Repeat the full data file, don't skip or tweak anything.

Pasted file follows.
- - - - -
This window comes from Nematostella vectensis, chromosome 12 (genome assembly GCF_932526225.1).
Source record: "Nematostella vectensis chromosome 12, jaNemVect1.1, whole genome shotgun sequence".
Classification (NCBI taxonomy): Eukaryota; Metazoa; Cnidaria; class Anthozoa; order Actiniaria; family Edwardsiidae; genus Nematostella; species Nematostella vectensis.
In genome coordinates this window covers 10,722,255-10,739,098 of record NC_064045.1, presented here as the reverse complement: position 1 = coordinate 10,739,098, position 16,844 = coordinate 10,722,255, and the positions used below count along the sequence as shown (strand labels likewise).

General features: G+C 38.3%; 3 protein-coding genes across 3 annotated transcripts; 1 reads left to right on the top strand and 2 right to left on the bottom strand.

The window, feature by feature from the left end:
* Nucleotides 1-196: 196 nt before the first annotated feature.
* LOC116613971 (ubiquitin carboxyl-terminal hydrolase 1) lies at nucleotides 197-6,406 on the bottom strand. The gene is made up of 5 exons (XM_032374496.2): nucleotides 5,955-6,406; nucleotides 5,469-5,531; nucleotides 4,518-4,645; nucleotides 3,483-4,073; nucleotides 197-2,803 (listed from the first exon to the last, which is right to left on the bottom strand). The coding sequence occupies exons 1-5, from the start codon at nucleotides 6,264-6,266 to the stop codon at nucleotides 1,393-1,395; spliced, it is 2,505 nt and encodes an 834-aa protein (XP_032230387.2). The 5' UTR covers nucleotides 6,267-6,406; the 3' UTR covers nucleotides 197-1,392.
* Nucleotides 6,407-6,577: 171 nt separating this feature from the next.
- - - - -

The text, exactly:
This window comes from Nematostella vectensis, chromosome 12 (genome assembly GCF_932526225.1).
Source record: "Nematostella vectensis chromosome 12, jaNemVect1.1, whole genome shotgun sequence".
Classification (NCBI taxonomy): Eukaryota; Metazoa; Cnidaria; class Anthozoa; order Actiniaria; family Edwardsiidae; genus Nematostella; species Nematostella vectensis.
In genome coordinates this window covers 10,722,255-10,739,098 of record NC_064045.1, presented here as the reverse complement: position 1 = coordinate 10,739,098, position 16,844 = coordinate 10,722,255, and the positions used below count along the sequence as shown (strand labels likewise).

General features: G+C 38.3%; 3 protein-coding genes across 3 annotated transcripts; 1 reads left to right on the top strand and 2 right to left on the bottom strand.

The window, feature by feature from the left end:
* Nucleotides 1-196: 196 nt before the first annotated feature.
* LOC116613971 (ubiquitin carboxyl-terminal hydrolase 1) lies at nucleotides 197-6,406 on the bottom strand. The gene is made up of 5 exons (XM_032374496.2): nucleotides 5,955-6,406; nucleotides 5,469-5,531; nucleotides 4,518-4,645; nucleotides 3,483-4,073; nucleotides 197-2,803 (listed from the first exon to the last, which is right to left on the bottom strand). The coding sequence occupies exons 1-5, from the start codon at nucleotides 6,264-6,266 to the stop codon at nucleotides 1,393-1,395; spliced, it is 2,505 nt and encodes an 834-aa protein (XP_032230387.2). The 5' UTR covers nucleotides 6,267-6,406; the 3' UTR covers nucleotides 197-1,392.
* Nucleotides 6,407-6,577: 171 nt separating this feature from the next.